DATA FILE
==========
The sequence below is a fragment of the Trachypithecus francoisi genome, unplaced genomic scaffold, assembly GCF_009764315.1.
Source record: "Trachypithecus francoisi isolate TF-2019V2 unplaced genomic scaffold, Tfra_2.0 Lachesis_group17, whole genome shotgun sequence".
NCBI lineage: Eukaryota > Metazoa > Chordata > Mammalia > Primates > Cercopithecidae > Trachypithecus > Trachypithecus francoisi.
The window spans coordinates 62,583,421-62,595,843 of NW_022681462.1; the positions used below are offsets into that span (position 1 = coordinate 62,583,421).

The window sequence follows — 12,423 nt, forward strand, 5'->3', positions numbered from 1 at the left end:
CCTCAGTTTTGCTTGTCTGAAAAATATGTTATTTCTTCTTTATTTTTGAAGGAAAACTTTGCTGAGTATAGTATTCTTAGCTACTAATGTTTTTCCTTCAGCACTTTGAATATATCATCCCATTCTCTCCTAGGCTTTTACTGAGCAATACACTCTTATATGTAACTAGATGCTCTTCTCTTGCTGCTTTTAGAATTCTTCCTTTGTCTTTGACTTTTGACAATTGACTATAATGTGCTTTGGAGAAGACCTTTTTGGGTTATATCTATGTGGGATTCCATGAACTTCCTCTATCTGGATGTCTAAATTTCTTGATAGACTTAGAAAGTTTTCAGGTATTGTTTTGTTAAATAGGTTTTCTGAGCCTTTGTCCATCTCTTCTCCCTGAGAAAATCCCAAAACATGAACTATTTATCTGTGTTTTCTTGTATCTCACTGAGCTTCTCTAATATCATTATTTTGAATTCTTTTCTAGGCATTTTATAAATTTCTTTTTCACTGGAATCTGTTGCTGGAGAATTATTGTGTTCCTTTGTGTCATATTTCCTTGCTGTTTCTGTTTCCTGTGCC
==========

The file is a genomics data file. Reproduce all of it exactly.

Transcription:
The sequence below is a fragment of the Trachypithecus francoisi genome, unplaced genomic scaffold, assembly GCF_009764315.1.
Source record: "Trachypithecus francoisi isolate TF-2019V2 unplaced genomic scaffold, Tfra_2.0 Lachesis_group17, whole genome shotgun sequence".
NCBI lineage: Eukaryota > Metazoa > Chordata > Mammalia > Primates > Cercopithecidae > Trachypithecus > Trachypithecus francoisi.
The window spans coordinates 62,583,421-62,595,843 of NW_022681462.1; the positions used below are offsets into that span (position 1 = coordinate 62,583,421).

The window sequence follows — 12,423 nt, forward strand, 5'->3', positions numbered from 1 at the left end:
CCTCAGTTTTGCTTGTCTGAAAAATATGTTATTTCTTCTTTATTTTTGAAGGAAAACTTTGCTGAGTATAGTATTCTTAGCTACTAATGTTTTTCCTTCAGCACTTTGAATATATCATCCCATTCTCTCCTAGGCTTTTACTGAGCAATACACTCTTATATGTAACTAGATGCTCTTCTCTTGCTGCTTTTAGAATTCTTCCTTTGTCTTTGACTTTTGACAATTGACTATAATGTGCTTTGGAGAAGACCTTTTTGGGTTATATCTATGTGGGATTCCATGAACTTCCTCTATCTGGATGTCTAAATTTCTTGATAGACTTAGAAAGTTTTCAGGTATTGTTTTGTTAAATAGGTTTTCTGAGCCTTTGTCCATCTCTTCTCCCTGAGAAAATCCCAAAACATGAACTATTTATCTGTGTTTTCTTGTATCTCACTGAGCTTCTCTAATATCATTATTTTGAATTCTTTTCTAGGCATTTTATAAATTTCTTTTTCACTGGAATCTGTTGCTGGAGAATTATTGTGTTCCTTTGTGTCATATTTCCTTGCTGTTTCTGTTTCCTGTGCC